Speaking about the proposal to put a project manager in the MWV Council of Governments to oversee implementation of the Task Force's strategic plan, Carlson said Mayor Bennett "jumped on the idea and said he thought it was a great idea."  That also was not mentioned at the City Council presentation. 

Carlson said she and Mayor Clark had "talked to each of the jurisdictions...about setting aside some funds so we can jump start this project manager position over at the COG", but did not mention the $40,000 each from Salem and Marion County that she had referred to at the City Council meeting.

Carlson said the project manager would report to an executive team made up of the executive directors of various agencies and "jurisdictions who would help guide the process" and "oversee the implementation, for example, the housing authority directors, the Community Action director, the Union Gospel Mission director, those people would be key in helping guide that work because they're the ones that are providing those services."  (UGM's and MWVCAA's directors were on the Task Force, so they might have consented to this, but it's doubtful any other agencies or "jurisdictions" even know about this plan.)

Same Brentano and Kevin Cameron 2/15/17
When Carlson asked for questions, Commissioner Cameron wanted to know what to expect to receive in the way of "reports."  Carlson said she couldn't yet say.  In a typically rambling response, she said she suspected that Salem and Marion County combined provide "the lion's share" of resources for the homeless, and that "thousands of people are housed in the City of Salem every day in programs by the Housing Authority."

Commissioner Brentano said he sensed Commissioner Carlson's concern and didn't want to offend, but he didn't know "what we're signing on for.  We need a better picture of the real dollars and the commitment long term that you're looking for, so, there's a lot of that's what I'll be looking for."  He also said that he was "always concerned about setting up programs that attract others to come into the area...I don't want to become the Mecca for homelessness.  I want to take care of our own, but not expand it."  In another rambling response, Carlson talked about Eugene's camping programs and the Home Base Shelters of Salem  proposal for a camping program in Salem or Marion County and indicated her belief that neither owned a suitable parcel.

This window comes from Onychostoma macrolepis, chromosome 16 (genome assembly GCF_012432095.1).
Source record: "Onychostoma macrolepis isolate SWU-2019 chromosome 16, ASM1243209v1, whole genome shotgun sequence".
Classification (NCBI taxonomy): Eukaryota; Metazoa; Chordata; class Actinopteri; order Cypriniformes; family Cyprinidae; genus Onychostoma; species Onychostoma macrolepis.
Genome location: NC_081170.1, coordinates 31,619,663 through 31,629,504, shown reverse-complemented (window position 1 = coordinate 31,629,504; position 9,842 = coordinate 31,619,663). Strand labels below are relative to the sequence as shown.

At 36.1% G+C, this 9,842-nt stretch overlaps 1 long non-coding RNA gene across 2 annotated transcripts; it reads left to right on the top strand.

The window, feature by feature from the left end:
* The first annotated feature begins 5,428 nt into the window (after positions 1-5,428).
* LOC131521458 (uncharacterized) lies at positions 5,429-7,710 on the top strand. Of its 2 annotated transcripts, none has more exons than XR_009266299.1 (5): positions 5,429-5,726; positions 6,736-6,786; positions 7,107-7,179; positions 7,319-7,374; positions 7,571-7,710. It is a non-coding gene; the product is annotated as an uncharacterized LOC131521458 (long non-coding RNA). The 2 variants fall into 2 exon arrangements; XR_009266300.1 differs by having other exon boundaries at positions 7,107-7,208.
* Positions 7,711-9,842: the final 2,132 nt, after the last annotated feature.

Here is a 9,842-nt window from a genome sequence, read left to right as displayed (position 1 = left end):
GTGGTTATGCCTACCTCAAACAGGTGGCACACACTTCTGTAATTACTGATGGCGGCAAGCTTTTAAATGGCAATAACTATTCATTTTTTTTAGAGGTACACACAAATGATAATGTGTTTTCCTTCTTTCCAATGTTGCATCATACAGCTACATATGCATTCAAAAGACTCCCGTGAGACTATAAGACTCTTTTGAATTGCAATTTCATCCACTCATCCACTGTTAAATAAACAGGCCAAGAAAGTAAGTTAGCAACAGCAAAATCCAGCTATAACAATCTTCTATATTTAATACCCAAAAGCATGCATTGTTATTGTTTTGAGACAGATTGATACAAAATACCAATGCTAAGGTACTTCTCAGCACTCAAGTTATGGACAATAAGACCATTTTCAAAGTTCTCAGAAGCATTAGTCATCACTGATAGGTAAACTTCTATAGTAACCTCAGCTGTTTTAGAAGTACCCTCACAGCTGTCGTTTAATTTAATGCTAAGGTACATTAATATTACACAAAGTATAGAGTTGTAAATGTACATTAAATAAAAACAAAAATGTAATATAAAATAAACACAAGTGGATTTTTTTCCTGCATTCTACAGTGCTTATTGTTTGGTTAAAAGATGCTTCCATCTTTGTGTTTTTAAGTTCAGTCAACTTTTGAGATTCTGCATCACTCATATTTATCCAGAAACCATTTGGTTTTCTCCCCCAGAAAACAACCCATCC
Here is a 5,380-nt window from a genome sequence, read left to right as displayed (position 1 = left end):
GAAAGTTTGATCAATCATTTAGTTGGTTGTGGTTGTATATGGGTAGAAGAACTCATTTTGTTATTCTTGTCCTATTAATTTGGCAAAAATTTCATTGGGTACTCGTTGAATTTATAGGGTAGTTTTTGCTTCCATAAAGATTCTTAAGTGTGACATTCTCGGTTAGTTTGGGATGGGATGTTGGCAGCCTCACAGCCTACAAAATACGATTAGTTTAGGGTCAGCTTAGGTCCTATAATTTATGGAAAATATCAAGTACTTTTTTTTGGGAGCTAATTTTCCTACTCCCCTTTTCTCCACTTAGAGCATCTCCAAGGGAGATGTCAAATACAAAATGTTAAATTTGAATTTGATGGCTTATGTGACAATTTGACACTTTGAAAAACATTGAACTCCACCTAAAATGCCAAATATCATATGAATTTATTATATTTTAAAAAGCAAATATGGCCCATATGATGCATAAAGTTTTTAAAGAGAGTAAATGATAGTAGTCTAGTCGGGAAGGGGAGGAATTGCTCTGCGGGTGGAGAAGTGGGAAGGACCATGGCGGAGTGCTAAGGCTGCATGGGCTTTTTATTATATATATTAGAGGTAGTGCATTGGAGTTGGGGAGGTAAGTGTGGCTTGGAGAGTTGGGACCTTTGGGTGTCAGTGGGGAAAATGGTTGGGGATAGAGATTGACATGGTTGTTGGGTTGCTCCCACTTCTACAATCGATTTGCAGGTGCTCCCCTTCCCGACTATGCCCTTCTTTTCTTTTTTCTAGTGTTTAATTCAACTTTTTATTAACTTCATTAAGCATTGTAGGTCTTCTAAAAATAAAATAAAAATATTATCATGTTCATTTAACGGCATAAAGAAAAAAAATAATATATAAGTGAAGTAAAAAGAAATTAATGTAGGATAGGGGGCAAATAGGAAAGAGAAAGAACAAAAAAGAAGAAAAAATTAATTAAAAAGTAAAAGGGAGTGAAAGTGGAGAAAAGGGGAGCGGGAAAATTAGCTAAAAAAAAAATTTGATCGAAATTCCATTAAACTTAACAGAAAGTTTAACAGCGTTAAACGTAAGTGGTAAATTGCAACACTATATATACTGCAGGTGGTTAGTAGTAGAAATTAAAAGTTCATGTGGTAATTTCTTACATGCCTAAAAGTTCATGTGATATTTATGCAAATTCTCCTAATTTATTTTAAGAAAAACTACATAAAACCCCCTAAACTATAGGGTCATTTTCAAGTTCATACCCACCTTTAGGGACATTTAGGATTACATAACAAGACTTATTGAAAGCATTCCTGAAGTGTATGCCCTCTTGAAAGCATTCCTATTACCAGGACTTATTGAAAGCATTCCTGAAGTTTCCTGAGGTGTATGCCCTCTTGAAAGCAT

Tuesday, February 14, 2017

Mayor Vows Not to Surrender as Plan Thuds

Revised: January 2019

By Sarah Owens and Michael Livingston

Cmr. Carlson presents certificate to frmr Mayor Peterson
Last night, the City Council received a 15-minute presentation on the work of the Mid-Willamette Homeless Initiative Task Force over the past year from Commissioner Janet Carlson, who concluded by presenting a certificate of appreciation to former Mayor and co-chair Anna Peterson, as former Councilor and Task Force member Warren Bednarz looked on.

During the presentation, Carlson commented on some of the many recommendations contained in the Task Force's 27-page strategic plan, and took credit for Mountain West's efforts to develop affordable housing. 
One of the things that we've already accomplished in this particular area is that Mountain West received a $5 million dollar grant from Oregon Housing and Community Services and is committed to developing several hundred units of affordable housing over the next several years.